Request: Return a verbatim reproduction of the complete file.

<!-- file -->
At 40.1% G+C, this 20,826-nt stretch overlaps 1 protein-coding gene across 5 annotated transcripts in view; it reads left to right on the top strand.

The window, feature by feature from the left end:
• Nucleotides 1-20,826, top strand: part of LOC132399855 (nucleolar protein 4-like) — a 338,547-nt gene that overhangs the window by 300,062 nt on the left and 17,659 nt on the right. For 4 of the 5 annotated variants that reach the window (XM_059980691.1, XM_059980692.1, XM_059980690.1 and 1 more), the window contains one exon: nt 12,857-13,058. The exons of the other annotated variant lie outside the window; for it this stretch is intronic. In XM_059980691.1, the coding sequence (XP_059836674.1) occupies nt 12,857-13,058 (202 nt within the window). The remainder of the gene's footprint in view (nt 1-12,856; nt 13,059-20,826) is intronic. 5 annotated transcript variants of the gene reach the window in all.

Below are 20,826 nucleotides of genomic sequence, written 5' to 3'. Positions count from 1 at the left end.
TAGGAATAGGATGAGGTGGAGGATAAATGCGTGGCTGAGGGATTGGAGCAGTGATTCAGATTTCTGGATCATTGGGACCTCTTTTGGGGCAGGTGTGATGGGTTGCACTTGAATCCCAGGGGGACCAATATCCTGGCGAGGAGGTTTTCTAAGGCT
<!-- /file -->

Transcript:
At 40.1% G+C, this 20,826-nt stretch overlaps 1 protein-coding gene across 5 annotated transcripts in view; it reads left to right on the top strand.

The window, feature by feature from the left end:
• Nucleotides 1-20,826, top strand: part of LOC132399855 (nucleolar protein 4-like) — a 338,547-nt gene that overhangs the window by 300,062 nt on the left and 17,659 nt on the right. For 4 of the 5 annotated variants that reach the window (XM_059980691.1, XM_059980692.1, XM_059980690.1 and 1 more), the window contains one exon: nt 12,857-13,058. The exons of the other annotated variant lie outside the window; for it this stretch is intronic. In XM_059980691.1, the coding sequence (XP_059836674.1) occupies nt 12,857-13,058 (202 nt within the window). The remainder of the gene's footprint in view (nt 1-12,856; nt 13,059-20,826) is intronic. 5 annotated transcript variants of the gene reach the window in all.

Below are 20,826 nucleotides of genomic sequence, written 5' to 3'. Positions count from 1 at the left end.
TAGGAATAGGATGAGGTGGAGGATAAATGCGTGGCTGAGGGATTGGAGCAGTGATTCAGATTTCTGGATCATTGGGACCTCTTTTGGGGCAGGTGTGATGGGTTGCACTTGAATCCCAGGGGGACCAATATCCTGGCGAGGAGGTTTTCTAAGGCT